As another survival mechanism, the body also alters metabolic processes to more efficiently store fat the next time you do eat. When this happens, the body stores fat at a higher percentage than normal in order to prepare for the next long stretch without food. We are meant to be grazers, or eat a little bit frequently throughout the day as we go. Its not natural to go long hours without food, and the only way the body can respond is to store more fat in order to assure it has plenty of reserves during times of famine.
The bottom line is this: smaller, more frequent meals turn you into a fat burning machine. Long hours between large meals turn you into a fat storing machine. Which would you rather be?
But wait, Da Da Da Dat’s Not All Folks…
3. Smaller frequent meals prevent energy crashes, hunger cravings, and binges.
I want you to think about the last time you pigged out. A time where you really went crazy, chowed down, and let your bloated gut flop out. A time where you said, “screw you Nate, I’m going to town on the junk food and I don’t give a shit what your stupid fitness-ass says!” Chances are this moment came after a long period without food.
Small, frequent meals keep blood sugar and insulin levels in check, and provide you with an even release of energy. When many hours pass between meals, blood sugar levels dip below their normal range. When blood sugar drops, your energy crashes, you become tired/fatigued, and your body craves something that will quickly elevate it back to its normal range. This something is either sugar loaded, refined foods, or large, oversized meals in general.
This is why you are most likely to cheat on your diet, overeat, or make unwise food choices after a long drought without food. Its not a lack of willpower, it’s a physiological response to an incorrect eating pattern. Grazing will help avoid these strong cravings. You should eat on schedule whether you are hungry or not to prevent ravenous, uncontrollable binge eating.
4. Have a post workout meal or snack within 30 minutes of finishing exercise.
“The post workout meal is the most important meal of the day.” This maxim is repeated more than any other in the fitness and bodybuilding communities. There is an almost mythical status associated with the post workout meal. It is regarded as having the biggest impact on your physique goals. Both scientific research and anecdotal evidence among athletes proves the validity of this belief.
Here are just some of the benefits of a post-workout protein and carbohydrate meal or recovery drink:
• It refills glycogen stores. Adequate glycogen stores are a prerequisite for intense exercise. Because glucose is the preferred energy pathway during exercise, glycogen stores are depleted during the workout. The post workout meal refills glycogen stores, aids recovery, and starts the early preparation process for your next workout.
• It shuttles amino acids into muscle cells. This very process is why the post workout protein and carbohydrate combo is considered highly anabolic. Insulin clears nutrients from the blood and sends them to be used or stored in the body’s tissues. Insulin carries amino acids from the blood stream and deposits them into the muscle cells. Once in the muscle cells, the amino acids can be used to repair and rebuild the damaged muscles stronger (and bigger) than before. You want this repairing process to begin as soon as possible after you finish your workout. Research has shown that waiting two hours to consume a post-workout meal drastically reduces protein synthesis compared to having one immediately after training.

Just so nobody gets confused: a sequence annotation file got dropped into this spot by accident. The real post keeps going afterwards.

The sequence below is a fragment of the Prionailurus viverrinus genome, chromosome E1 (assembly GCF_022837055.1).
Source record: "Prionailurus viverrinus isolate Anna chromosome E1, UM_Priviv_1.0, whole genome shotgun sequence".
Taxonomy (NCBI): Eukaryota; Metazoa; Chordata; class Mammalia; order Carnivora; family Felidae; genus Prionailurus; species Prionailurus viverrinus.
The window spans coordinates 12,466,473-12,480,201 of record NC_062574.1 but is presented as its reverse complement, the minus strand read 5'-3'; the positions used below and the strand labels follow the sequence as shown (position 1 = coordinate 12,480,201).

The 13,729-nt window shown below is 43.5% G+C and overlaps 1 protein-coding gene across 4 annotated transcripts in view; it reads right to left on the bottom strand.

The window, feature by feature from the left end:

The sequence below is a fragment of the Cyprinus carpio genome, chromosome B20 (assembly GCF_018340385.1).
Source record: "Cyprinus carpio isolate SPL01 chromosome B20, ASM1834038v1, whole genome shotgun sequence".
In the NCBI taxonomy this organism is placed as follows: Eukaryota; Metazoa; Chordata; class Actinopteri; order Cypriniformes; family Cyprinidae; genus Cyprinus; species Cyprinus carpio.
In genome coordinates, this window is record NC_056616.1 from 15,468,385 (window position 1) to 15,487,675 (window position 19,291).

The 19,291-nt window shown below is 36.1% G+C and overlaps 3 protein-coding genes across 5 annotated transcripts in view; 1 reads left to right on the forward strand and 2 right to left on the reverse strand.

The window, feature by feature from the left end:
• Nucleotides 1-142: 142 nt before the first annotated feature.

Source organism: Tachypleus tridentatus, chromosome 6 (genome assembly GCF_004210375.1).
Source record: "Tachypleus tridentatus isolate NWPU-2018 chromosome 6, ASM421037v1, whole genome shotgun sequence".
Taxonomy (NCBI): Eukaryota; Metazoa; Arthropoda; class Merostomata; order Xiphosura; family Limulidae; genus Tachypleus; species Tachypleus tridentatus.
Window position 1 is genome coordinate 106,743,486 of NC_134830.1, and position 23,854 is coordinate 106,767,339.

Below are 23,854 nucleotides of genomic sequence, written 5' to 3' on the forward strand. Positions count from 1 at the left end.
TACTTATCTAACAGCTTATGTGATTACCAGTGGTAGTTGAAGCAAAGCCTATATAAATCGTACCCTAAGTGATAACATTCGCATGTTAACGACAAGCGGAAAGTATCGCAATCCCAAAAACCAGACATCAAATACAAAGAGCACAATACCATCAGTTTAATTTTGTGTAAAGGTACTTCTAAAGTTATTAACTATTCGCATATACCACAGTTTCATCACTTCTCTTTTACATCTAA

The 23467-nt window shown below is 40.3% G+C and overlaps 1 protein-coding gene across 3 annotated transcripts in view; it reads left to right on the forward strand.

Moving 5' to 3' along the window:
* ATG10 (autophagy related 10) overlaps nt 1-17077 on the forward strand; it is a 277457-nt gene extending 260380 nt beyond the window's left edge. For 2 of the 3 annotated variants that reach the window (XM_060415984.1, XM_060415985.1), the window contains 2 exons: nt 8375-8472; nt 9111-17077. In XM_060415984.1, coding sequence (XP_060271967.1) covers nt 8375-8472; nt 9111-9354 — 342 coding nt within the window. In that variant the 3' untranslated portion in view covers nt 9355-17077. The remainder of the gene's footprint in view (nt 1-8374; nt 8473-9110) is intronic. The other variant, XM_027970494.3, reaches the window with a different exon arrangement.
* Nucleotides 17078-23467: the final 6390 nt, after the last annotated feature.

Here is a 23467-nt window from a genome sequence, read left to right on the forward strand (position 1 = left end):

• It decreases cortisol. Exercising releases hormones that positively alter body composition, including growth hormone and testosterone. Exercising, however, can also cause increases in hormones that negatively effect body composition, particularly the stress hormone cortisol. Although exercise is a good type of stress on the body, it is a stress nonetheless. Cortisol can have all kinds of negative effects, including forcing the body to burn muscle and store fat. Post-workout meals of protein and carbohydrates supresses cortisol and minimizes some of these negative effects. In essence, the postworkout meal is both anabolic and anti-catabolic, a powerful one-two punch for your physique enhancement goals.
• It supports the immune system. Cortisol can also suppress your immune system. Athletes who neglect the post workout meal tend to have higher rates of colds and flu’s. You can’t train hard and change your body if you are sick all of the time.
• It does NOT inhibit fat burning. All carbohydrates eaten during the post workout period have priorities – the least of which is to be stored as fat. The top priority is to refuel a depleted body. Carbohydrates will first be used to elevate blood sugar levels. The next priority is to refill glycogen stores, which helps prepare your body for the next workout. Postworkout carbs are not likely to be stored as body fat. They have specific jobs to do,
and can’t just sit around dormant in fat tissue. Carbs are more than welcome in this time frame because they will be utilized efficiently.
5. Eat breakfast.
Breakfast means to break the fast after a long night without food. It’s cliché, but is valuable advice nonetheless. You’ve essentially gone 6, 9, maybe even 12 hours without food. Your body basically wakes up in starvation mode, and if you don’t feed it to start the day, bad things can happen.